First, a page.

Without love,

life is a journey through a desert. John Miller

Life as Love, Love as Music

Posted by thesinger on May 12, 2007

Recently I was reading in the book “Three Philosophies of Life” by Peter Kreeft. He says there are three ways of looking at life. We can either look at life as the writer of Ecclesiastes: Life is vanity; like Job: Life as Suffering; or we can look at life as the Song of Songs: Life as Love. I am going to talk to you about Life as Love this morning.

Kreeft says that love is twenty-nine things. I won’t bother listing them all, but would like to spend time with the first idea and also quote freely from his book.

Idea #1 says that “Love is a Song”. I quote, “God is love, and music is the language of love; therefore, music is the language of God. Music is a language more profound than words. How often have you heard a great piece of music and felt that? Great music does not just make you feel good; great music suggests some profound truth of mysterious meaning that is objectively true but not translatable into words. Attempts to translate music’s meaning into words always fail. It is like trying to allegorize a symbol, trying to reduce to one literal, verbal meaning something that has many nonliteral, nonverbal meanings. Love fits this pattern: (1) it is not only subjective feeling but objective truth, (2) it is both mysterious and meaningful, and (3) its meaning is never reducible to to words. The wooden trap of words can never capture the lobster of love, any more than a wooden “interpretation” of the meaning of a piece of music can capture the music itself.”

“I think music was the language in which God created the world. Both C. S. Lewis (in The Magician’s Nephew) and J. R. R. Tolkien (in The Silmarillion) tell this story, and it goes back to a very old tradition, probably older than Pythagoras and his “music of the spheres”. We moderns usually think of music as a later ornament added on to speech, but I suspect it is the opposite: speech is a later development from music. Song is not fancified poetry and poetry fancified prose; prose is ossified poetry and poetry ossified song. The reason I think this is because (1) “In the beginning, God”, (2) “God is love”, and (3) love is not a speech. We do not ever speak of “love speeches”, only of “love songs”.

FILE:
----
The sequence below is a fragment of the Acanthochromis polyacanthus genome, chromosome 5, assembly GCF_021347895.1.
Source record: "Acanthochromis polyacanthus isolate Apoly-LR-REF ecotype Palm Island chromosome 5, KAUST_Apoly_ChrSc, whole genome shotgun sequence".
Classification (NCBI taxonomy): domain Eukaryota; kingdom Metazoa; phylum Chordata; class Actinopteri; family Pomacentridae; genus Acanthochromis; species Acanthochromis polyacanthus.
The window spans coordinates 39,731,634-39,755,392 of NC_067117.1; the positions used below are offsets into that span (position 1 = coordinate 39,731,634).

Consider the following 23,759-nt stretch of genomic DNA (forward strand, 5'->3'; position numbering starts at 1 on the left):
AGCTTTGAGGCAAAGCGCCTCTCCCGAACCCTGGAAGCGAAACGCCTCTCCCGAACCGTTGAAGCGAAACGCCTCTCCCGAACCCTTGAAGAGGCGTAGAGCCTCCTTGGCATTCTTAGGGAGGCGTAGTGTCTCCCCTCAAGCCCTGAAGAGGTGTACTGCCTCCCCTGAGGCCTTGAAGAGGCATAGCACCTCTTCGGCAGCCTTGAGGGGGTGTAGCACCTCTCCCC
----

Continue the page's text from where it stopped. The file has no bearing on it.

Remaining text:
“Therefore, in the beginning was the Song of Songs. This book [Song of Solomon] goes even farther back than Genesis, into the eternal heart of the Trinity.

So, there you have it, a long discourse on Love as Music. I am inspired by how he so tastefully explained how that music can never be reduced into “wooden” words. Whenever I try to explain how music has power to move people, etc., etc., I can’t seem to express myself well at all. That is just the way God made music to work; whenever you try to explain music away, your tongue gets all tied in knots, you lose your breath, and nothing comes out right. Trying to explain the power of music is virtually impossible.


Drop a comment on whether or not you agree or disagree with Kreeft in this particular excerpt.


6 Responses to “Life as Love, Love as Music”

  1. Very well stated.

  2. random thinker said

    glad to see that you posted again, nice…….and true, I know the feeling when you come across a good song, it gives me good peachy creamy feeling inside đŸ™‚

  3. As a lover of music, I can easily follow what Kreeft is saying, and of course i agree. What I would find impossible to explain (the power of music and the lovely way it connects us with God), he’s worded so beautifully.
    Thanx for sharing!

  4. um said

    What he says sounds right. Who is Peter Kreeft?

  5. thesinger said

    http://en.wikipedia.org/wiki/Peter_Kreeft would be a good place to start. In short, he is a Catholic Christian philosopher, writer, and professor of philosophy at Boston College and The King’s College. Sound good?

  6. Jewel said

    That book is fascinating. It was so kind of Craig to loan it to me. I’m afraid I paid more attention to his expositions on Job and Ecclesiastes though.

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